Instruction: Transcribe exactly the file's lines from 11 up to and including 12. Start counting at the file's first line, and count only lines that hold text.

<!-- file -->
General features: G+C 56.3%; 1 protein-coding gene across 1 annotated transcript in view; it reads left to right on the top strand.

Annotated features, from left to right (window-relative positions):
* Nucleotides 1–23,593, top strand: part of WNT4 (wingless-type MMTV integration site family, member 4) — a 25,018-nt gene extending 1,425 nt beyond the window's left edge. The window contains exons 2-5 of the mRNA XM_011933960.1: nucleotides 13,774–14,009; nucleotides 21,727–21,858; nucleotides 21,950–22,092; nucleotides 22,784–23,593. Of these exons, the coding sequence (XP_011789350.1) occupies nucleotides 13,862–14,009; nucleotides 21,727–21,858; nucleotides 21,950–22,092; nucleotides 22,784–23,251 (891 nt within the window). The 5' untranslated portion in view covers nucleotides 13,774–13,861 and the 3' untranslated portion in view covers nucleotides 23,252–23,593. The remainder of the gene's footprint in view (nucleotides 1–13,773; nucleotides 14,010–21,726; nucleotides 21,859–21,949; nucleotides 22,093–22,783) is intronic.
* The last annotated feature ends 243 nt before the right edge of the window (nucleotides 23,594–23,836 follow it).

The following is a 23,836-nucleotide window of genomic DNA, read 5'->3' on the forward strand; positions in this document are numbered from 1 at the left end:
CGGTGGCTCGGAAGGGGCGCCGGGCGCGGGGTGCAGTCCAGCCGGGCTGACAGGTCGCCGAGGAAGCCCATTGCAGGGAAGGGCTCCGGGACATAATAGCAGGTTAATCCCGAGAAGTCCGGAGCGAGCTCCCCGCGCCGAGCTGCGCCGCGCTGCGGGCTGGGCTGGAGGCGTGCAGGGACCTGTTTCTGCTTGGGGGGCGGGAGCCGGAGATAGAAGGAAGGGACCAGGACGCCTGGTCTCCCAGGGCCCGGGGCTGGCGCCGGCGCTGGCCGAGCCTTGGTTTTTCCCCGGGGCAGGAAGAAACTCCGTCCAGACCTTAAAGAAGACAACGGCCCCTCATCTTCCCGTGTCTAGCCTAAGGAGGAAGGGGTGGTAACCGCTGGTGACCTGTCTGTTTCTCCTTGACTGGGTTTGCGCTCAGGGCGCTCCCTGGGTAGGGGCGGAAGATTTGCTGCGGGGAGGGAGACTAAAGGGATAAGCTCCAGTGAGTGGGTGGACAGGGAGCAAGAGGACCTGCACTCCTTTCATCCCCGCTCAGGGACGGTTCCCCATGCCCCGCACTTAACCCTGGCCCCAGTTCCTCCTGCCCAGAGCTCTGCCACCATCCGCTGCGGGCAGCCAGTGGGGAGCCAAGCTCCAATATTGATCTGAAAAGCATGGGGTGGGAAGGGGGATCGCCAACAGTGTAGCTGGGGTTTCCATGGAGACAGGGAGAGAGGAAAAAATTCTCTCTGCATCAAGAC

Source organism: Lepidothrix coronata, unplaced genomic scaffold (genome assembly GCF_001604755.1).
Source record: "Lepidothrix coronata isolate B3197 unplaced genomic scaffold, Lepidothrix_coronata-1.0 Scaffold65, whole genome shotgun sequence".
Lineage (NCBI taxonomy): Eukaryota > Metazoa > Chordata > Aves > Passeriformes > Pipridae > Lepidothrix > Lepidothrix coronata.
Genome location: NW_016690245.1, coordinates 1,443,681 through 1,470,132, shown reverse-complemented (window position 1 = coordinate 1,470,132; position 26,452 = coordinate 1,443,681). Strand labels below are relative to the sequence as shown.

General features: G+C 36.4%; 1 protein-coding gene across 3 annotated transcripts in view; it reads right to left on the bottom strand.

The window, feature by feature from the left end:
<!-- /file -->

General features: G+C 36.4%; 1 protein-coding gene across 3 annotated transcripts in view; it reads right to left on the bottom strand.

The window, feature by feature from the left end: